Date(s) - 26/10/2018
09:00 - 17:30
Clement House, London School of Economics
This postgraduate/early career researcher workshop centres on the theme of diaspora nationalism. This is a one-day workshop which will take place on 26 October 2018 at the London School of Economics.
The programme is available to download here: ASEN Diaspora Nationalism programme.
Dr Edward Anderson (University of Cambridge) will deliver the keynote address on methodological approaches to researching long-distance nationalism and the importance, and challenges, of multidisciplinarity.
If you have been invited to participate, please pay your £10 contribution with the option below.
If you would like to join ASEN at the same time, and receive this year’s editions of Studies in Ethnicity and Nationalism and Nations and Nationalism, please also add a membership to your order.
Questions should be directed to Eviane Cheng Leidig (firstname.lastname@example.org) or the ASEN Coordinator (email@example.com)
Call for papers
Influenced by scholarship on ‘long-distance nationalism’ (Anderson, 1983) and subsequent studies of the role of diaspora and migrant communities in fostering connections towards the ‘homeland’, this workshop seeks to interrogate new dynamics in expressions of diasporic identities. Of interest are rituals, traditions, and practices performed by members of diasporas to maintain continuities within communities. Comparisons can also be made between diasporas, including forced exile, refugee status, economic opportunities, and twice-migrant journeys, as settlement patterns. This workshop will also consider political engagements utilising various social media, grassroots protests, lobbying efforts, fundraising, and ‘community’ events, as well as other activities that can be used to cultivate belonging within a diasporic nationalism.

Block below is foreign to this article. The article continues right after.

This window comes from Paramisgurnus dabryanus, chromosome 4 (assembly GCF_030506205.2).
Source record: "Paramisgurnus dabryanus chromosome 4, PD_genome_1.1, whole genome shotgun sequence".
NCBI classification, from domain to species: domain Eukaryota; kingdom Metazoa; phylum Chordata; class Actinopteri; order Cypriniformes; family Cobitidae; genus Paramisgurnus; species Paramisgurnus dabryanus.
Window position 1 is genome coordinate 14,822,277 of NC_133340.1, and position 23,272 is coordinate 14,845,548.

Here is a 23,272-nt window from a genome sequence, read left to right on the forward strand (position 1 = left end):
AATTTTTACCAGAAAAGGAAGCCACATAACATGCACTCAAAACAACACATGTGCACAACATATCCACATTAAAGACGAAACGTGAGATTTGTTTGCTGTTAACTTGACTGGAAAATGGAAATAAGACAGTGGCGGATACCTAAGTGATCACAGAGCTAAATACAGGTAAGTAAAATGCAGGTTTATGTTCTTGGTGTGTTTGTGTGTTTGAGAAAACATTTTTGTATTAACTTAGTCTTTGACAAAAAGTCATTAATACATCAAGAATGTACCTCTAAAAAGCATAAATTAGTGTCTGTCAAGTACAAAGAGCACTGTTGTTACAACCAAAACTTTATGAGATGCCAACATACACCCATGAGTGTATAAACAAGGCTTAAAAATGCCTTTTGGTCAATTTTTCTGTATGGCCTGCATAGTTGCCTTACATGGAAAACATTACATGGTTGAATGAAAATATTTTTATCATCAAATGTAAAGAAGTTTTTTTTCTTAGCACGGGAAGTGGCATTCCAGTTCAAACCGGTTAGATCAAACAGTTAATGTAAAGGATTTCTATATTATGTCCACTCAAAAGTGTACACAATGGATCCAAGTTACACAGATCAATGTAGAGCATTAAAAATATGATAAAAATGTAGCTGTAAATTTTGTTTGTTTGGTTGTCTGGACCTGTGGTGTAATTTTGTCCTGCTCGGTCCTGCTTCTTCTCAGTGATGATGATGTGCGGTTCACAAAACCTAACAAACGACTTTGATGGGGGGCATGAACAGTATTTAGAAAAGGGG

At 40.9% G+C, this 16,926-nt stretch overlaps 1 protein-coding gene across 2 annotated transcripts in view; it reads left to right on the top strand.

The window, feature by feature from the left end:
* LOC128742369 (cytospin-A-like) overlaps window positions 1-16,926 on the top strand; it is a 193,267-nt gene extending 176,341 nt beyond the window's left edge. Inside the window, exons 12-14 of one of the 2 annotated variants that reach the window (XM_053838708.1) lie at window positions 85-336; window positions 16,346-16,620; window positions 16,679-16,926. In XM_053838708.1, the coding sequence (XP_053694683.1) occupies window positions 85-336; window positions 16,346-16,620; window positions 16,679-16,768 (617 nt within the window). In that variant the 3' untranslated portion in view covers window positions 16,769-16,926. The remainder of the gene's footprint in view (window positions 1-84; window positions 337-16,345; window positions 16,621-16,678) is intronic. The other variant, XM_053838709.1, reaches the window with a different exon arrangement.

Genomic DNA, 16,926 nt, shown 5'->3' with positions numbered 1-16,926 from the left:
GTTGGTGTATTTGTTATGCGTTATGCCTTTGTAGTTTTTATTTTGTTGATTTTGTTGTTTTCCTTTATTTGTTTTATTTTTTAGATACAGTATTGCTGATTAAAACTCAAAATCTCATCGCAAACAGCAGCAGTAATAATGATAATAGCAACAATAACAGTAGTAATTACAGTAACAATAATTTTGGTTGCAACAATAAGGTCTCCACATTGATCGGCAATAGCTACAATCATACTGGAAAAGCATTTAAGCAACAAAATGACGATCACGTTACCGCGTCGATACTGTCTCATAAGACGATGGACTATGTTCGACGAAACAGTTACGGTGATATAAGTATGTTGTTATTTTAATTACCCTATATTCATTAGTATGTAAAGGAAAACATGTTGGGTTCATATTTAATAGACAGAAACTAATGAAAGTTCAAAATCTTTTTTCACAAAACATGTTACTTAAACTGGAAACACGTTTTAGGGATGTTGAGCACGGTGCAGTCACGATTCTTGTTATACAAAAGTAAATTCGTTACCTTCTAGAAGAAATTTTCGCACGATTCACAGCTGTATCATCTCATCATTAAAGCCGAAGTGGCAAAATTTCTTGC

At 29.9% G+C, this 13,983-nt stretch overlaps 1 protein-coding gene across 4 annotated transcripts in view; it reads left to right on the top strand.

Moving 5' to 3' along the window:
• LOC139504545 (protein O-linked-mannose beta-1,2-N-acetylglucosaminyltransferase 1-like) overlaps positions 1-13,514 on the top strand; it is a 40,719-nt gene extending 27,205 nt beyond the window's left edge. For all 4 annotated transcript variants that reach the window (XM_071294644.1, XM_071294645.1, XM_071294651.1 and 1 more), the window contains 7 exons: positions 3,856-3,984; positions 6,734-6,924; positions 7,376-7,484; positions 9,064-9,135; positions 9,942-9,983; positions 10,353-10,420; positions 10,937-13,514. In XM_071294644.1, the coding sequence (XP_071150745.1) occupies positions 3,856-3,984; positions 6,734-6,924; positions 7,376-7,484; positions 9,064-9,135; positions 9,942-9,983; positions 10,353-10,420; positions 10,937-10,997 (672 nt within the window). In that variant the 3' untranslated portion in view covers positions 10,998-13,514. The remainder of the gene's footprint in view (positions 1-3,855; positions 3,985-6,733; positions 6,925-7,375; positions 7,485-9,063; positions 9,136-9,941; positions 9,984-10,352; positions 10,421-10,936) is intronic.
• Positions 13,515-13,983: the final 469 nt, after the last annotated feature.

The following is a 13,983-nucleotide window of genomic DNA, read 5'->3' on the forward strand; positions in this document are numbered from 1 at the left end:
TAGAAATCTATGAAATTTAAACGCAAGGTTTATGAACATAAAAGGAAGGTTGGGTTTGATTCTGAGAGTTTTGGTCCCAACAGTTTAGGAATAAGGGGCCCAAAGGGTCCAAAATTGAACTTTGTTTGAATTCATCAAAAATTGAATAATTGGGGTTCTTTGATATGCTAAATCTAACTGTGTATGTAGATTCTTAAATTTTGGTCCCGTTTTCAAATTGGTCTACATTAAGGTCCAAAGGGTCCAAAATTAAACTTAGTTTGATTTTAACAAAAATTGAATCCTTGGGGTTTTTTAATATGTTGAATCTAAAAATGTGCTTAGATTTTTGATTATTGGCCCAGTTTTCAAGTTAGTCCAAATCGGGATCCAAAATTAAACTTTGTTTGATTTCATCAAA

This workshop invites papers that explore both historical and contemporary diaspora nationalism by a variety of methods. It seeks to encompass quantitative and qualitative research including ethnographic fieldwork, interviews, focus groups, surveys/polling, media analysis, and mixed methods. By highlighting multi-disciplinary and multi-regional approaches, this workshop aims to provide a forum for discussing methodological interventions in the study of diaspora nationalism.
- Potential topics for discussion include:
- Diaspora consciousness and identity building
- Minority and majority relations
- Political mobilization, participation, and/or activism
- First-, second-, and third-generation dynamics
- Religion and diaspora
- Race, gender, and/or class within diaspora(s)